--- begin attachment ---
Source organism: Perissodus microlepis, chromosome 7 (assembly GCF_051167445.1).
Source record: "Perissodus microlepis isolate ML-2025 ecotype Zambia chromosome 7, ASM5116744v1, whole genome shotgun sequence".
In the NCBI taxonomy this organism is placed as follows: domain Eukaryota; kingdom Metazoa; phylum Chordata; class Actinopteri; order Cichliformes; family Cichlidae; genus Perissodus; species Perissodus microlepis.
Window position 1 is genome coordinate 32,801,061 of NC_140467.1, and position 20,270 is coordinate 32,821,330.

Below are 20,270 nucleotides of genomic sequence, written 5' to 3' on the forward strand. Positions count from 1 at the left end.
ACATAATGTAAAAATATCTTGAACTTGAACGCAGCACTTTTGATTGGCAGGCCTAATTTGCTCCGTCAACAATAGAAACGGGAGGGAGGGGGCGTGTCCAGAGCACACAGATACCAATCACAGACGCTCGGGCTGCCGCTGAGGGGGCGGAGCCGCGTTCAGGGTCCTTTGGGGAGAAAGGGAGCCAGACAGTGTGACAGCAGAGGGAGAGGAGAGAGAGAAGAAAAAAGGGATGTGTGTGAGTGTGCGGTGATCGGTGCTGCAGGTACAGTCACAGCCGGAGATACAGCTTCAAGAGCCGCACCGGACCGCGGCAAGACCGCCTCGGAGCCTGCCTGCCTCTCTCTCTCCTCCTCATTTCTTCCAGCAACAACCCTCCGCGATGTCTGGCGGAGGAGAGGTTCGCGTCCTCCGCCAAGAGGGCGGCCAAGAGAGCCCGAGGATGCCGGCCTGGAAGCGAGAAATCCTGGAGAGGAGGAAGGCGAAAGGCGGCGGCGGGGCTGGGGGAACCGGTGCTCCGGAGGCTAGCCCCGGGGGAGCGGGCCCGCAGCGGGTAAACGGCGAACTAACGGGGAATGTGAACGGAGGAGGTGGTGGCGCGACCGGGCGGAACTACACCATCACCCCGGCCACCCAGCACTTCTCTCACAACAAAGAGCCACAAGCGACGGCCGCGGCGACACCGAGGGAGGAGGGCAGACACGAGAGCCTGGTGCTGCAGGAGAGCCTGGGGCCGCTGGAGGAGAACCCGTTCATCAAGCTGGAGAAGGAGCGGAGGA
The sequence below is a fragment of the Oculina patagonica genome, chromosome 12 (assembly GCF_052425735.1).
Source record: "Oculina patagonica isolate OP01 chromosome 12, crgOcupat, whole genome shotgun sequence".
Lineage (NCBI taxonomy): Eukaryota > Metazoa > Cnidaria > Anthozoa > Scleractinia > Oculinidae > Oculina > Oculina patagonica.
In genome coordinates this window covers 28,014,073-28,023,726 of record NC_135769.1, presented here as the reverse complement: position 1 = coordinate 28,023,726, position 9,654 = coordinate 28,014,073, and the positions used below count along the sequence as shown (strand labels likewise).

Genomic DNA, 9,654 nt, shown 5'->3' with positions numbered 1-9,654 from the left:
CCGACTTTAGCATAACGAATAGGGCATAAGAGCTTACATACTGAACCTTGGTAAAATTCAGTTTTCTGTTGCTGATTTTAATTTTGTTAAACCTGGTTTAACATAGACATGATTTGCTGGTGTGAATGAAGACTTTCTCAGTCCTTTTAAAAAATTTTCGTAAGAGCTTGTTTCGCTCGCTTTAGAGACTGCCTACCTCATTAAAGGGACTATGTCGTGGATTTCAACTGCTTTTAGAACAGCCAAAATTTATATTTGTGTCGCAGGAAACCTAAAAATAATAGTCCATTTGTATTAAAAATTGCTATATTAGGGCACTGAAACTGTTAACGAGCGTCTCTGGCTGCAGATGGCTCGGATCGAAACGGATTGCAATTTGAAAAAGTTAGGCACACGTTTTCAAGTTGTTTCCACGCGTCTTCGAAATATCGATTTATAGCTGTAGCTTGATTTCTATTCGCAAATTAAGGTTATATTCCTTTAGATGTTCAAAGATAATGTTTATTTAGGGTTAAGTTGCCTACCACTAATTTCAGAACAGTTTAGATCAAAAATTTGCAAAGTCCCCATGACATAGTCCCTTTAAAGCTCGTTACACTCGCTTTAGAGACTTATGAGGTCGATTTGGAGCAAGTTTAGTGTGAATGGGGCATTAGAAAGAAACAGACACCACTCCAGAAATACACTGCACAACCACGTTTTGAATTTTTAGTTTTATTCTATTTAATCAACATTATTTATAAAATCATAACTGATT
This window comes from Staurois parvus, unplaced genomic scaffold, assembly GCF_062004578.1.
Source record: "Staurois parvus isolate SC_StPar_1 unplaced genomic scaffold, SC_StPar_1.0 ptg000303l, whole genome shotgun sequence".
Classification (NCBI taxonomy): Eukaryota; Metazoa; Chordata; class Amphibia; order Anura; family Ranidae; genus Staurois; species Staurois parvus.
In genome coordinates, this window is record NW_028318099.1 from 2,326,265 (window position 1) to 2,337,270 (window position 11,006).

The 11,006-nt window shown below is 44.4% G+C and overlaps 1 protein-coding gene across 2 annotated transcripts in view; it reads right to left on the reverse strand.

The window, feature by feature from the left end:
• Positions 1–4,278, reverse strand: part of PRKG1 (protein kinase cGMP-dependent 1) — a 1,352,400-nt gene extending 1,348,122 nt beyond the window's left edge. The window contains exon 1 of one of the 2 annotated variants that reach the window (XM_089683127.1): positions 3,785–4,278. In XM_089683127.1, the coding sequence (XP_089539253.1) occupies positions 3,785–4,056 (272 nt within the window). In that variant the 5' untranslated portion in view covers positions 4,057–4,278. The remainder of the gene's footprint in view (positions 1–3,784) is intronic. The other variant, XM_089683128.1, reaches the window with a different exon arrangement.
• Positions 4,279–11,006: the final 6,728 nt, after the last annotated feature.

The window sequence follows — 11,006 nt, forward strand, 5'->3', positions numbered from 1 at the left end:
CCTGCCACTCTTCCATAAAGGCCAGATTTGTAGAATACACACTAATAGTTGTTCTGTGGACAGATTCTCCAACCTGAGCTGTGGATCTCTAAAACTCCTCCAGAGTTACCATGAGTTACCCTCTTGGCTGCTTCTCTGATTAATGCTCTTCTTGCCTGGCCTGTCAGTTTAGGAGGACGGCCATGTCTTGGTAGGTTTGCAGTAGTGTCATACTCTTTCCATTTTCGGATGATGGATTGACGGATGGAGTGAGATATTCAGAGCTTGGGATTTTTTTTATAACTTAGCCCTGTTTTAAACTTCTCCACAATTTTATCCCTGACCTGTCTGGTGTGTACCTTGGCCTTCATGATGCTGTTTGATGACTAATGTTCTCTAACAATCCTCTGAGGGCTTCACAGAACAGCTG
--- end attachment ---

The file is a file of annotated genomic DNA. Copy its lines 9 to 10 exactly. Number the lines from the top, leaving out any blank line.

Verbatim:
Lineage (NCBI taxonomy): Eukaryota > Metazoa > Cnidaria > Anthozoa > Scleractinia > Oculinidae > Oculina > Oculina patagonica.
In genome coordinates this window covers 28,014,073-28,023,726 of record NC_135769.1, presented here as the reverse complement: position 1 = coordinate 28,023,726, position 9,654 = coordinate 28,014,073, and the positions used below count along the sequence as shown (strand labels likewise).